The pinging sound of aluminum bats meeting rawhide leather baseballs cut through a rainy Thursday afternoon at Canyon del Oro High School.
Responsible for the sounds was a group of fresh-faced baseball players taking turns swinging away in a mesh-enclosed batting cage, readying themselves for the marathon season that awaits them.
While the Dorados are ready to take a swing at players from different teams from across the region, they’re counting the hours until their home opener Thursday, Feb. 28 against the defending 4A champions, Nogales High School.
This year’s squad will feature seven seniors, including left-handed pitcher Ben Cordova and catcher/right-handed pitcher Enrique ‘Kiko’ Romero.
First-year coach Jason Hisey, who took over for longtime skipper Keith Francis, has high expectations for his team this spring. Hisey’s confidence stems from the Dorados’ 21-10 record last year, which ended in a pair of losses to Sunrise Mountain and Nogales in the 4A playoffs.
The former Catalina Foothills High School and Pima Community College coach said this year’s Dorados squad is as talented as any he’s led so far in his career.
“They’re all very good baseball players,” Hisey said. “It’s always fun to go to the fight with a chance to win every day. You need to control your own destiny, and I think with these guys we’ll have a shot to do that.”
Cordova, who posted a 3-1 record a year ago, said the team is ready to get started under Hisey, calling the new coach’s regime a change of pace over previous seasons.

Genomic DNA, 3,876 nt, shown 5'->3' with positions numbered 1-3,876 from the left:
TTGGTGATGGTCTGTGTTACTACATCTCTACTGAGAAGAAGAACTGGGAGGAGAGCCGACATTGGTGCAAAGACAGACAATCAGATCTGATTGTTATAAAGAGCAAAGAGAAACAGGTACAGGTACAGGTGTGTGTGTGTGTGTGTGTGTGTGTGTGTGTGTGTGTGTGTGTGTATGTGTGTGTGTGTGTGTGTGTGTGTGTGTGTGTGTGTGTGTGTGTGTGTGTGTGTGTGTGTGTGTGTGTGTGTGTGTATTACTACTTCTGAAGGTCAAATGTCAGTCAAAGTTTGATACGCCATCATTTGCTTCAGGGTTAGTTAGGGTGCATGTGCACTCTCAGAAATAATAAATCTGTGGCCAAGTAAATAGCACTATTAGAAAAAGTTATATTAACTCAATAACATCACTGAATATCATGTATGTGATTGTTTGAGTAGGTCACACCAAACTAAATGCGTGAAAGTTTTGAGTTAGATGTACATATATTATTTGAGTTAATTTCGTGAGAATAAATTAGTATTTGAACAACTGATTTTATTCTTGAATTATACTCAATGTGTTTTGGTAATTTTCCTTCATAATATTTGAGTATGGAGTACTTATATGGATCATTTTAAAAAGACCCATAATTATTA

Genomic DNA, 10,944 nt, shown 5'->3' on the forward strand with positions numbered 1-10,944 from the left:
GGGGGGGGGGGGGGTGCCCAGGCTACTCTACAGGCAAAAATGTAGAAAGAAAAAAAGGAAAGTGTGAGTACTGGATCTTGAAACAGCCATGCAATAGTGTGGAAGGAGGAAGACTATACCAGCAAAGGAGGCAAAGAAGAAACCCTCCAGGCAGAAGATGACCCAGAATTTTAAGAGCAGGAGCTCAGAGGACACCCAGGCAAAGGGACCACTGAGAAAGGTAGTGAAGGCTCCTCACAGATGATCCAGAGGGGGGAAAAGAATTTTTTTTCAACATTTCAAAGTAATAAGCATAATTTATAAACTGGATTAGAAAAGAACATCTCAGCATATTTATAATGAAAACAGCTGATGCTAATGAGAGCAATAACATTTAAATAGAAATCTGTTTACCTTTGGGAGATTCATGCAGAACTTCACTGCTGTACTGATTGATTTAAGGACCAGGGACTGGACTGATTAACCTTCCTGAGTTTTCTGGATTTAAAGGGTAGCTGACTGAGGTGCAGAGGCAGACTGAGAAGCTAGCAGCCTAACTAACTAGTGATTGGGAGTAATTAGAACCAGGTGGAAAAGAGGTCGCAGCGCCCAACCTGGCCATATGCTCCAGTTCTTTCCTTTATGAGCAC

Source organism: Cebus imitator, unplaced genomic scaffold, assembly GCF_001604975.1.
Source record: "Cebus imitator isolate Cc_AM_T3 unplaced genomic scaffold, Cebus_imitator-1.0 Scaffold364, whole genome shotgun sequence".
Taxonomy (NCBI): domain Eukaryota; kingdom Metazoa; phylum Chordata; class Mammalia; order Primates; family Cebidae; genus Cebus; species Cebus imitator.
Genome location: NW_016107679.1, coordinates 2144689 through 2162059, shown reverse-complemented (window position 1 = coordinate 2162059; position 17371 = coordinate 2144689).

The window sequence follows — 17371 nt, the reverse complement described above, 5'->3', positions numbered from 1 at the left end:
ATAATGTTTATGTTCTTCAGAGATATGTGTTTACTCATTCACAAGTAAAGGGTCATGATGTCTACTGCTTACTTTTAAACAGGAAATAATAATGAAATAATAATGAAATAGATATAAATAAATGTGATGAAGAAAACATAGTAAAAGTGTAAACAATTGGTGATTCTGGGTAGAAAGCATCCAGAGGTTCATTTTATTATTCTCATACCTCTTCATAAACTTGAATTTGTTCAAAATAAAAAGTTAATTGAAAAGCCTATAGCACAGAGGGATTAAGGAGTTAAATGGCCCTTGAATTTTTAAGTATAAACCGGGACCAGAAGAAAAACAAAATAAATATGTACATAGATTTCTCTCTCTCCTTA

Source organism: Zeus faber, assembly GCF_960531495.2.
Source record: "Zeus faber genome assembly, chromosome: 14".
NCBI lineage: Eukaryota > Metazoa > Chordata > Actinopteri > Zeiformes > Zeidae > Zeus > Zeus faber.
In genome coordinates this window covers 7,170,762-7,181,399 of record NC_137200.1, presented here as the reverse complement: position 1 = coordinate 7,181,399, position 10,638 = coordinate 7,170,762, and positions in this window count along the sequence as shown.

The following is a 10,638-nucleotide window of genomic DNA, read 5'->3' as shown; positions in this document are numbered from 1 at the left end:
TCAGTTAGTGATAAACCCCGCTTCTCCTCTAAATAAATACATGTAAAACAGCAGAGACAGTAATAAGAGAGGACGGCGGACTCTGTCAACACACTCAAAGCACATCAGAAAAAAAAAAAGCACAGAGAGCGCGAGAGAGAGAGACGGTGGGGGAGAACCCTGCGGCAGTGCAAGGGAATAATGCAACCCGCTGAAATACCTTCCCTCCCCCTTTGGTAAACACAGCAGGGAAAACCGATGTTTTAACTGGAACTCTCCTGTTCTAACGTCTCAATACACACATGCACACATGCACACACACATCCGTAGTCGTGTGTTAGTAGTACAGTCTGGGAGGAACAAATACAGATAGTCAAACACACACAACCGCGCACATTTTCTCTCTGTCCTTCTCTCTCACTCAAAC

“We’re prepared, and obviously it’s different,” Cordova said. “It’s kind of refreshing at the same time. It’s our last year, our senior year, so it’s nice to have a little bit of refreshment and feel prepared for our last season.”
Romero, who finished last year with six saves in 13 appearances out of the bullpen for the Dorados as a junior, believes the team have the right blend of experience and talent to make a deep run in this year’s playoffs.
Romero expects Hisey to take the squad to new heights, as the Dorados look to win their first state title since 2015.
“We have a pretty good team,” he said. “I mean, we have a really good chance of [winning a state title],” Romero said. “But we just need to really grind.”
Embracing the grind of preseason practice, with the relative malaise of batting practice, combined with fielding and pitching routines may seem mundane at the moment. Hisey knows these seemingly insignificant moments are what develop the camaraderie and confidence that championship teams are made of. He’s ready to carry on the proud tradition of the Oro Valley program, which has won eight state titles in its history.
“Every coach that’s coached here, I think five of them have won state championships,” Hisey said. “There’s a long line of quality coaches and quality teams. We, meaning all the players and myself, have a tremendous responsibility to keep that tradition, and we’re working very hard to do that.”
The Dorados kicked off their title quest in Phoenix, at the Adam Donnenfield Tournament, where they played Mesa’s Skyline High School, losing 12-5.
Hisey expects the tournament will help his team prepare themselves for the difficult 4A Kino region, which includes last year’s runner-up, Catalina Foothills, amongst other talented programs.
“I haven’t coached a high school team in eight or nine years, so everything’s changed a lot since I was doing it, but I would just assume, from going out and recruiting and seeing those teams over and over again, that it’s going to be highly competitive,” Hisey said. “Keith [Francis] put together a very competitive schedule. Tough opponents. We’ve got a couple tough tournaments, so, it’s not going to be easy.”